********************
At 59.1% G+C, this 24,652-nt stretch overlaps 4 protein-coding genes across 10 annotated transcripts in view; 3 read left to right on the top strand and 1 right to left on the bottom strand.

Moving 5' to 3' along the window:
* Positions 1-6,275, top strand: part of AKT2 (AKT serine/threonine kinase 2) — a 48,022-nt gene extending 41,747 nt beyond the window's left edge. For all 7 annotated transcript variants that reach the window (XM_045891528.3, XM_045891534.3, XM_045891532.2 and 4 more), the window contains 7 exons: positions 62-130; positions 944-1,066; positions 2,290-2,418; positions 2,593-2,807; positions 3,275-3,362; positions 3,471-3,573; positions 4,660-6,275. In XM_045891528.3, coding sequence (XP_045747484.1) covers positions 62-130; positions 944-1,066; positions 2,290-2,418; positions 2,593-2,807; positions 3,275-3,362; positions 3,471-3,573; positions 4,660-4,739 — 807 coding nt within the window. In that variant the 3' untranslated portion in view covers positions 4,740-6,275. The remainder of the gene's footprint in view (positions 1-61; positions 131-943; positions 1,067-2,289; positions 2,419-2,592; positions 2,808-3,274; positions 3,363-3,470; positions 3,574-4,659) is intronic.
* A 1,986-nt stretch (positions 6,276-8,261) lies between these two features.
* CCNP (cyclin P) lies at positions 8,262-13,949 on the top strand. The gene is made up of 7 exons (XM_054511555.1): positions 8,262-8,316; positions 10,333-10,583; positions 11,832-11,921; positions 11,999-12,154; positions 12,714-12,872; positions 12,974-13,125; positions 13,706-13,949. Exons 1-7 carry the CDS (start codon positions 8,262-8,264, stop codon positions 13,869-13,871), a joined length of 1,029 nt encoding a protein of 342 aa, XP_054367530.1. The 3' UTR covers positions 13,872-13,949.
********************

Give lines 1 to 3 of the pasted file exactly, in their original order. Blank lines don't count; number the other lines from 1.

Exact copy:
At 59.1% G+C, this 24,652-nt stretch overlaps 4 protein-coding genes across 10 annotated transcripts in view; 3 read left to right on the top strand and 1 right to left on the bottom strand.

Moving 5' to 3' along the window:
* Positions 1-6,275, top strand: part of AKT2 (AKT serine/threonine kinase 2) — a 48,022-nt gene extending 41,747 nt beyond the window's left edge. For all 7 annotated transcript variants that reach the window (XM_045891528.3, XM_045891534.3, XM_045891532.2 and 4 more), the window contains 7 exons: positions 62-130; positions 944-1,066; positions 2,290-2,418; positions 2,593-2,807; positions 3,275-3,362; positions 3,471-3,573; positions 4,660-6,275. In XM_045891528.3, coding sequence (XP_045747484.1) covers positions 62-130; positions 944-1,066; positions 2,290-2,418; positions 2,593-2,807; positions 3,275-3,362; positions 3,471-3,573; positions 4,660-4,739 — 807 coding nt within the window. In that variant the 3' untranslated portion in view covers positions 4,740-6,275. The remainder of the gene's footprint in view (positions 1-61; positions 131-943; positions 1,067-2,289; positions 2,419-2,592; positions 2,808-3,274; positions 3,363-3,470; positions 3,574-4,659) is intronic.